Term

This section states that this agreement shall commence on the (enter the date following the format: Day, Month, Year) and continue for a period of twelve (12) months, with the option to extend for an additional twelve (12) months period upon mutual acceptance.

Independent Contractor

This section states that the consignee is, and shall remain, an independent contractor selling to third-party buyers the consigned goods. The company does not appoint the consignee as its agent or authorize the consignee to hold itself out as its agent, and does not convey to the consignee any property interest in the company’s corporate name, trademarks, or goods.

Assignment

This section states that the consignor shall not assign any of their rights under this agreement, or delegate the performance of any of the obligations or duties hereunder, without the prior consent of the consignee and any attempt by the consignor to so assign, transfer, or subcontract any rights, duties, or obligations arising hereunder shall be void and of no effect.

Notices

This section states that any notices, bills, invoices, or reports required by this agreement shall be deemed received on:

  • The day of delivery, if delivered by hand during the receiving party’s regular business hours or by facsimile before or during the receiving party’s regular business hours.
  • On the second business day following the deposit in the United States mail, postage prepaid, to the address heretofore below, or to such other addresses as the parties may, from time to time, designate in writing pursuant to the provisions of this section.

Enter the addresses of the consignee and the consignor in the spaces provided.

Governing Law

This section states that this agreement is to be construed in accordance with and governed by the internal laws of the State of (select from the drop-down list), USA.

Dispute Resolution

This section states that all disputes under this agreement shall be settled by arbitration in (select the state from the drop-down list) before a single arbitrator pursuant to the commercial law rules of the American Arbitration Association.

Arbitration may be commenced at any time by any party hereto giving written notice to the other party to a dispute that such dispute has been referred to arbitration. Any award rendered by the arbitrator shall be conclusive and binding upon the parties hereto.

This provision for arbitration shall be specifically enforceable by the parties and the decision of the arbitrator in accordance herewith shall be final and binding without the right of appeal.

Severability

This section states that if any provision of this agreement shall be held to be illegal, invalid, or unenforceable under present or future laws, such provisions shall be fully severable. This agreement shall be construed and enforced as if such illegal, invalid, or unenforceable provision had never comprised a part of this agreement; and the remaining provisions of this agreement shall remain in full force and effect.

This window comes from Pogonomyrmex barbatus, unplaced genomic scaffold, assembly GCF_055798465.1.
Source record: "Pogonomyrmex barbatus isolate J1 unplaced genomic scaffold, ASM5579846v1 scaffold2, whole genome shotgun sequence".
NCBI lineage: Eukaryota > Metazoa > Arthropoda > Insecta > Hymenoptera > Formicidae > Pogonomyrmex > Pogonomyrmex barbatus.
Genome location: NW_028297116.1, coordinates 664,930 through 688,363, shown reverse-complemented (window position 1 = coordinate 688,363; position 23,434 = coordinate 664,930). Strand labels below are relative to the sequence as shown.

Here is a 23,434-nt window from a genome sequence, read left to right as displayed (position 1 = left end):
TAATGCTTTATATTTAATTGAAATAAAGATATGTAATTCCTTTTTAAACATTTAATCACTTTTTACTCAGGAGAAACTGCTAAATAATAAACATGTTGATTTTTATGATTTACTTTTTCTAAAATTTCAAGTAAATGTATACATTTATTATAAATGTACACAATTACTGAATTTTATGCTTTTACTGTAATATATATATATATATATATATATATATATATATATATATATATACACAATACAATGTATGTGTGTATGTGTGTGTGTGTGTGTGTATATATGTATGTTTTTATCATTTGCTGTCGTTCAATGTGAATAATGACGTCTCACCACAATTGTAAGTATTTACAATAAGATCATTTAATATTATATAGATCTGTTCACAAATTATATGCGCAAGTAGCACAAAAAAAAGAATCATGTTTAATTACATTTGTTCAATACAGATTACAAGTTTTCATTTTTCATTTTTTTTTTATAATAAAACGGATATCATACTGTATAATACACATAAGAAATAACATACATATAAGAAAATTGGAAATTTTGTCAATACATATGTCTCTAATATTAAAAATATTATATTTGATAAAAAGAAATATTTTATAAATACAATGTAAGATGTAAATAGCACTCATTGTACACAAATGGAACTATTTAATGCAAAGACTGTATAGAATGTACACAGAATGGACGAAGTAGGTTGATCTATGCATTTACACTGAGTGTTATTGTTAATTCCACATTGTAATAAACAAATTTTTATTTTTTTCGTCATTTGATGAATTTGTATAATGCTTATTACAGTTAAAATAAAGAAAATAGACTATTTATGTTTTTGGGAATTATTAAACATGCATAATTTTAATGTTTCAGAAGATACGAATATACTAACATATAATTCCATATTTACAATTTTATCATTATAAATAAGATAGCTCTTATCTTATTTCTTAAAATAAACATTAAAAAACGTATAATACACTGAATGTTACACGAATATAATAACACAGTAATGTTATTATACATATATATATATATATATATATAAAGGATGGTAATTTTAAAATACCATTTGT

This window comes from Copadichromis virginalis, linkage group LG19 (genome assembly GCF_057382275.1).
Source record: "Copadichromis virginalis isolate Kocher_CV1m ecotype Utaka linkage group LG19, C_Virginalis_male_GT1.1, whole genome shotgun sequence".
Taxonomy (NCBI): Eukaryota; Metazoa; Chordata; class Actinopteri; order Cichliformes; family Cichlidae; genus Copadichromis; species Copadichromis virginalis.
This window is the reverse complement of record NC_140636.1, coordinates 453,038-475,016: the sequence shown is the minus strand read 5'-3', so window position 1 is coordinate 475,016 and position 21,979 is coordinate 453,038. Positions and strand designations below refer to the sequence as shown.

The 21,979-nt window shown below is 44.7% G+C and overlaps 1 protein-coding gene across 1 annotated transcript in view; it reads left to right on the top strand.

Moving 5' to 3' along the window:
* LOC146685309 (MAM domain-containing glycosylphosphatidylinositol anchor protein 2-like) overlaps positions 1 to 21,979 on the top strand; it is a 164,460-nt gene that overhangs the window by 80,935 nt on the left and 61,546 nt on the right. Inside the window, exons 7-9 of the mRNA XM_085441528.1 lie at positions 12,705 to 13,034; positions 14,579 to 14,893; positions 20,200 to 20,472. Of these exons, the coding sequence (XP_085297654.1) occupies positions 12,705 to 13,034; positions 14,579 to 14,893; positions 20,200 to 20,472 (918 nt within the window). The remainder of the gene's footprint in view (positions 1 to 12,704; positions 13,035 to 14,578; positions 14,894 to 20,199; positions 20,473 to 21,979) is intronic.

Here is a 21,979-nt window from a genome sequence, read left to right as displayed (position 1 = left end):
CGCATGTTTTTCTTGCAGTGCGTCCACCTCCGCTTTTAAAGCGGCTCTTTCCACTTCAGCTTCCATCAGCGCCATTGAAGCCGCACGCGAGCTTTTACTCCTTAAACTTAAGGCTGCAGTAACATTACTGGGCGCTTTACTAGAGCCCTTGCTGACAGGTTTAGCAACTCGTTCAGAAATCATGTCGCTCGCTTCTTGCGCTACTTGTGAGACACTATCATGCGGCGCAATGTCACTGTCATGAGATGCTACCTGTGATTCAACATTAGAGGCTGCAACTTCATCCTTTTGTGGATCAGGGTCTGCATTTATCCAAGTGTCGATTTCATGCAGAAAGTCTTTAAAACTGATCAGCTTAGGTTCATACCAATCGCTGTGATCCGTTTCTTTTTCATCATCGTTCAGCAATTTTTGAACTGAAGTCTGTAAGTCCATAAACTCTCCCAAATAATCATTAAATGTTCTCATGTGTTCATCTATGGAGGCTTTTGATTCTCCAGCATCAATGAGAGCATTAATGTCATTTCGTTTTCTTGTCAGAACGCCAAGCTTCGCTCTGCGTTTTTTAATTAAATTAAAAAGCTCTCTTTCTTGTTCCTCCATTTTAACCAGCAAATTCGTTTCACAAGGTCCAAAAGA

Limitation of Liability

This section states that in no event shall either party be liable to the other party for any indirect, incidental, consequential, special, or exemplary damages, including without limitation, business interruption, loss of or unauthorized access to information, damages for loss of profits, incurred by the other party arising out of the services provided under this agreement, even if such party has been advised of the possibility of such damages.

This section also states that in no event will neither party’s liability on any claim, loss, or liability arising out of or connected with this agreement shall exceed the amounts paid to the consignor during the (enter the number of months) months period immediately preceding the event giving rise to such claim or action by the consignee.

Indemnification

This section states that each party shall at its own expense indemnify and hold harmless, and at the other party’s request defend such party its affiliates, subsidiaries, successors, and assign officers, directors, employees, sublicensees, and agents from and against any and all claims, losses, liabilities, damages, demand, settlements, loss, expenses and costs (including attorneys’ fees and court costs) which arise directly or indirectly out of relate to:

  • Any breach of this agreement.
  • The gross negligence or willful misconduct of a party’s employees or agents.

Entire Agreement; Amendment

This section states that this agreement is final, complete, and is an exclusive agreement of the parties with respect to the subject matter hereof and supersedes and merges all prior or contemporaneous representations, discussions, proposals, negotiations, conditions, communications, and agreements, whether written or oral, between the parties relating to the subject matter hereof and all past courses of dealing or industry custom.

No modification of or amendment to this agreement shall be effective unless in writing and signed by each of the parties.

Waiver

This section states that the waiver by either party of a breach of or a default under any provision of this agreement shall not be effective unless in writing and shall not be construed as a waiver of any subsequent breach of or default under the same or any provision of this agreement, nor shall any delay or omission on the part of either party to exercise or avail itself of any right or remedy that it has or may have hereunder operate as a waiver of any right or remedy.